What prospect is there for national forms of economic prudence when we're drowning in a giant global liquid pool of finance capital of which only a tiny fraction derives from the production of real goods and services? 
Doug Nolan this week:
"....Think in terms of the surge of inflation that forced thoughtful policymakers in economies such as Australia, New Zealand and elsewhere to significantly tighten monetary policy. Rising rates, however, only enticed more disruptive speculative finance flowing loosely from (low-yielding) Credit systems including the U.S., Japan, and Switzerland. Speculation could have been as simple as shorting a low-yielding security anyplace to finance a higher-returning asset anywhere. Or, why not structure a complex leveraged derivative transaction that, say, borrowed in a cheap currency (i.e. yen or swissy), played the upside of rising emerging equities markets, and at the same time had triggers to hedge underlying currency and/or market exposure. And the counterparty exposure for a lot hedges could be wrapped up in collateralized debt obligations (CDOs). And the more loose global finance inflated the world, the more the leveraged speculating community inundated “commodity” economies such as Australia, Canada, Brazil, South Africa and Russia. Of course, speculative inflows ignited domestic asset market and Credit systems, in the process fostering dangerous Bubbles...."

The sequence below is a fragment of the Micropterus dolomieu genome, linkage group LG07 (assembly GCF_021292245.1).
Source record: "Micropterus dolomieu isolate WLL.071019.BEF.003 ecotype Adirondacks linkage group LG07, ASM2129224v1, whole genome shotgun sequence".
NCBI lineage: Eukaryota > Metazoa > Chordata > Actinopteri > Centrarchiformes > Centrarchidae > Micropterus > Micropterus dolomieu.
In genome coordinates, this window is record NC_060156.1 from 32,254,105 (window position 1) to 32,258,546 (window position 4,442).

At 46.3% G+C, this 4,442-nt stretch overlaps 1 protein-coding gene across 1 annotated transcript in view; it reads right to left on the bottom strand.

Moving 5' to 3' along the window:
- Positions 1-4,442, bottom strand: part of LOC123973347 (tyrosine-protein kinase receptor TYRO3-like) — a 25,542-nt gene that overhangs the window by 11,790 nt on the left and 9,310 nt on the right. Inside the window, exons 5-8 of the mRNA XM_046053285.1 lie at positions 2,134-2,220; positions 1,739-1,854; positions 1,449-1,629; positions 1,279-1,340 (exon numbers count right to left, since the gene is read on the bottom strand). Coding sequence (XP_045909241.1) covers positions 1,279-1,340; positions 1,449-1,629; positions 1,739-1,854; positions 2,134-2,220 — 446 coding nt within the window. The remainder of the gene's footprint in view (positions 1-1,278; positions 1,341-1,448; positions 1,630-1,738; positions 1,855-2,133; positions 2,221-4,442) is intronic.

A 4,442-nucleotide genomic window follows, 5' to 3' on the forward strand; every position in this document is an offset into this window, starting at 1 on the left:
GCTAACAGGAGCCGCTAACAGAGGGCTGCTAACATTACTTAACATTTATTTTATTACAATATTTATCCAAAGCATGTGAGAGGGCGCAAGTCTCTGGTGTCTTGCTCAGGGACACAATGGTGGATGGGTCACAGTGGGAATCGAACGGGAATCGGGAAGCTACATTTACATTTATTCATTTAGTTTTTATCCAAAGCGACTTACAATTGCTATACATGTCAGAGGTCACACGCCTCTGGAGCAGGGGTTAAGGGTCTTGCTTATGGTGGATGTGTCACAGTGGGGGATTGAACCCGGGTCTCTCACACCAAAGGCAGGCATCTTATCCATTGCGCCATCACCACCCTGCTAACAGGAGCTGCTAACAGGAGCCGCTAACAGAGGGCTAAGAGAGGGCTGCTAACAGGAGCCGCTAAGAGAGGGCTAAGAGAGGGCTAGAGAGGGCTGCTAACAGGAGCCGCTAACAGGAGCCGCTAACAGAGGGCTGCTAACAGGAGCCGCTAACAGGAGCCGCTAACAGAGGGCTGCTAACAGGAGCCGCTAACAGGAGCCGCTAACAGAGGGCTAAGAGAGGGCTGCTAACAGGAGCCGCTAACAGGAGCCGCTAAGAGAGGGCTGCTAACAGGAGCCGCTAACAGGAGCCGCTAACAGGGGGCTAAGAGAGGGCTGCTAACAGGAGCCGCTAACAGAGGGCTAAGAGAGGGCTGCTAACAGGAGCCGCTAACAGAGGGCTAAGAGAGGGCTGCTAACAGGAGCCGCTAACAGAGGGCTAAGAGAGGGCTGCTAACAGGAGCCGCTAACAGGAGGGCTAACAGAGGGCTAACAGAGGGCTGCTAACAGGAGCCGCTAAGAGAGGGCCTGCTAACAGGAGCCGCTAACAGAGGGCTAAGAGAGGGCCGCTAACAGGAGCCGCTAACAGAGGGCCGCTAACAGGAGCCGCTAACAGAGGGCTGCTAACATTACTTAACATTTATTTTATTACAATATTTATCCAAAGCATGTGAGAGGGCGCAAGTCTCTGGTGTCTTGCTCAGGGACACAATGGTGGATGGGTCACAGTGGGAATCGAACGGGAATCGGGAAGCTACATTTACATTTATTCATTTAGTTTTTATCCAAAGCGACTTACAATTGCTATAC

And some comments from Naked Capitalism in the last few days:
"a lot of the depression we're all going to get now is because Japan expanded its money supply but held interest rates low for those 15 years in a attempt to duck recession. With low domestic rates, there was no place for the money domestically so it went abroad via the carry trade and blew bubbles all over the planet...
"...I never saw [Japan's] zero [interest rate] policy as anything but a long-term disaster; one can't get any kind of velocity or domestic economy at long term zero or neg rates, it's madness. The destabilizing impact of dollar debt expansion has mattered far more in this global bubble than the cheap yen, but the irrationality of the Japanese yen bloat backstoped their standard of living for fifteen years at the coast of their _next_ fifteen years, yes, and they have their share of irresponsibility in the global bust. Why didn't Japan, really, take a knock and move on? Hard times would have socially knocked their crony capitalist one-party regime out of authority for something rather more leftish. This wasn't so much about saving the banks but about saving the 'Power System.' Which is why US public authorities are trying the same bad approach: it's all about saving the One Party Capitalist system... 
 The title is a quote from Dr Martin Luther King.
 History's Biggest Margin Call
by Doug Noland October 23, 2008
 Richard Kline.